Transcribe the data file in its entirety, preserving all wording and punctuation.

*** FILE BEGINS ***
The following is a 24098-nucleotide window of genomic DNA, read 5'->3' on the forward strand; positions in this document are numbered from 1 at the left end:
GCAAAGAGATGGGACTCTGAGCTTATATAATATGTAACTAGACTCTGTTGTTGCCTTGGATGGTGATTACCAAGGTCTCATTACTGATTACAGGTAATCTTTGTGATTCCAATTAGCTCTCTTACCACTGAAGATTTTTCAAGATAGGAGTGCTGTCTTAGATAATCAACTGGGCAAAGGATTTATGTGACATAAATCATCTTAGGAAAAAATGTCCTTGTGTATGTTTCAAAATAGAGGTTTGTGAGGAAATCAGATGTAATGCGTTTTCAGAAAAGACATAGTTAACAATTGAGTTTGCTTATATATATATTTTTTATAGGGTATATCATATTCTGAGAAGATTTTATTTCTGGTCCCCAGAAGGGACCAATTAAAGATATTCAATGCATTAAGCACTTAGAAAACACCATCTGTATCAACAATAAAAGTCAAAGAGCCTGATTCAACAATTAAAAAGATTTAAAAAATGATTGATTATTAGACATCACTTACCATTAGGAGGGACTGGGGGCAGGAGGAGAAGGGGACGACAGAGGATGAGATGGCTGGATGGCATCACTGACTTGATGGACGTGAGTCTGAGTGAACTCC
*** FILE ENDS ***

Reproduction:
The following is a 24098-nucleotide window of genomic DNA, read 5'->3' on the forward strand; positions in this document are numbered from 1 at the left end:
GCAAAGAGATGGGACTCTGAGCTTATATAATATGTAACTAGACTCTGTTGTTGCCTTGGATGGTGATTACCAAGGTCTCATTACTGATTACAGGTAATCTTTGTGATTCCAATTAGCTCTCTTACCACTGAAGATTTTTCAAGATAGGAGTGCTGTCTTAGATAATCAACTGGGCAAAGGATTTATGTGACATAAATCATCTTAGGAAAAAATGTCCTTGTGTATGTTTCAAAATAGAGGTTTGTGAGGAAATCAGATGTAATGCGTTTTCAGAAAAGACATAGTTAACAATTGAGTTTGCTTATATATATATTTTTTATAGGGTATATCATATTCTGAGAAGATTTTATTTCTGGTCCCCAGAAGGGACCAATTAAAGATATTCAATGCATTAAGCACTTAGAAAACACCATCTGTATCAACAATAAAAGTCAAAGAGCCTGATTCAACAATTAAAAAGATTTAAAAAATGATTGATTATTAGACATCACTTACCATTAGGAGGGACTGGGGGCAGGAGGAGAAGGGGACGACAGAGGATGAGATGGCTGGATGGCATCACTGACTTGATGGACGTGAGTCTGAGTGAACTCC